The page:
I’m not making this up; it is a real show and the “reporter” really ate human brain. This begs the question of how far a reporter will go for a story, how much must a reporter experience to share with readers or viewers the “truth.”
I’m sure it isn’t as far as eating someone’s brain, in this case with an obscure sect of supposed Hindus. (Hindus have universally condemned the report – except I presume the small group of brain-eaters who Aslan visited.)
I wondered why anyone would pursue such a story, so I visited the program’s website. And there I found the answer: “In this new spiritual adventure series, renowned author and religious scholar Reza Aslan immerses himself in the world’s most fascinating faith-based groups to experience life as a true believer.”
Frankly, looking at the stories listed on the site, a better description would be: “A guy who wrote a controversial book looks for the most obscure, shocking and disgusting sects on earth and hangs out with them doing weird things that will shock you.”
I doubt you need to be a scholar to hang with cannibals. You really need to have really bad taste and a demagnetized moral compass. And I can think of only two reasons to do it.
First, you just want to shock everyone and boost ratings for a television show. I guess promising to dive into bazaar spiritual practices could generate an uptick in ratings.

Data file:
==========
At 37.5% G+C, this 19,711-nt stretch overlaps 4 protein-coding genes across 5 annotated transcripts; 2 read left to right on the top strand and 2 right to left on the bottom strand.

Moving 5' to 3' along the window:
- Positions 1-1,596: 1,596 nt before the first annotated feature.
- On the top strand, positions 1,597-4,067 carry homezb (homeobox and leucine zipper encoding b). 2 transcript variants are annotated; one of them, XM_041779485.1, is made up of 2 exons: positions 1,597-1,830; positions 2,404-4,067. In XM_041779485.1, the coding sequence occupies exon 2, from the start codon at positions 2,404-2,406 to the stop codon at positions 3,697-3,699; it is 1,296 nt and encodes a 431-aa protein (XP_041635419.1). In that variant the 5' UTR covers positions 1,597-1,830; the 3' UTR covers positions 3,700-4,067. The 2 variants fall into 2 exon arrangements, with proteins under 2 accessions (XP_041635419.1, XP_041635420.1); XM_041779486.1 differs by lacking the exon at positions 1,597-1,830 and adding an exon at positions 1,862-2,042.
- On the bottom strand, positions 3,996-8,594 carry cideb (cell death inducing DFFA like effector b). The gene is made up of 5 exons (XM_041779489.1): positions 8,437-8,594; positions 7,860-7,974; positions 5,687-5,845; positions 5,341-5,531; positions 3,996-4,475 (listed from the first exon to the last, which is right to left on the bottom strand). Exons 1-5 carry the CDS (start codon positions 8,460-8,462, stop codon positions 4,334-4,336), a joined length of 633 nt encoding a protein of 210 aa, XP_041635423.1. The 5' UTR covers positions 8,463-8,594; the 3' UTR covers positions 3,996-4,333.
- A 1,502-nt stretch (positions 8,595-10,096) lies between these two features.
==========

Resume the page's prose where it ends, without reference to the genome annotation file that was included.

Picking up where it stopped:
Second, you subscribe to the journalistic perversion that to really report on a subject, you must immerse yourself in it. This can be reasonable, as when a reporter spends a day as a substitute teacher to learn what it is like to be in front of 30 teenagers. But few would suggest that to do a story on drug addiction a reporter should take heroin. Few would suggest a crime reporter should take up robbery to better understand the criminal mind.
Perhaps Reza Aslan can only learn by doing. But I think I could learn everything I would ever want to know about cannibalism without being a full participant.
In the case of the show “Believer,” I believe I can learn everything I need to know about the program without actually watching it. I’d rather watch The Food Network.